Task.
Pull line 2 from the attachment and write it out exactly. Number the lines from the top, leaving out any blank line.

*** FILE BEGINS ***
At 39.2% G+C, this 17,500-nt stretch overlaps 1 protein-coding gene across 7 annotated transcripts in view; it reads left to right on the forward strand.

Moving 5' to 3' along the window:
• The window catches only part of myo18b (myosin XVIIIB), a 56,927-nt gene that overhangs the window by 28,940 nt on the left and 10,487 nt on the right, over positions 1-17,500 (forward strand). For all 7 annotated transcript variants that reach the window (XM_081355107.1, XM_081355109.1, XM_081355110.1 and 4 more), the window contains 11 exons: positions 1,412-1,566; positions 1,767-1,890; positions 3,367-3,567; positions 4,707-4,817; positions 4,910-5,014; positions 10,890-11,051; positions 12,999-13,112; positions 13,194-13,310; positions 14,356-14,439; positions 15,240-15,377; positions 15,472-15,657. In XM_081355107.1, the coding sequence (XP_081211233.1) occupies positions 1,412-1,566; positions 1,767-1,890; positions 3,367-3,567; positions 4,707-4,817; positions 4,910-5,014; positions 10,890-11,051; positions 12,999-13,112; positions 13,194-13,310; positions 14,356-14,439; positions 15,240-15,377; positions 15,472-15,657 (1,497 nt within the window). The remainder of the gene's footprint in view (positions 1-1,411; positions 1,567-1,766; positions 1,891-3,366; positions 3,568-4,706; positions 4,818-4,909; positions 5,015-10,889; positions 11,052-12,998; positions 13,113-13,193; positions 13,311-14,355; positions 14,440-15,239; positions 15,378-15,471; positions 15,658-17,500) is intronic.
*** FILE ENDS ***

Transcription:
Moving 5' to 3' along the window: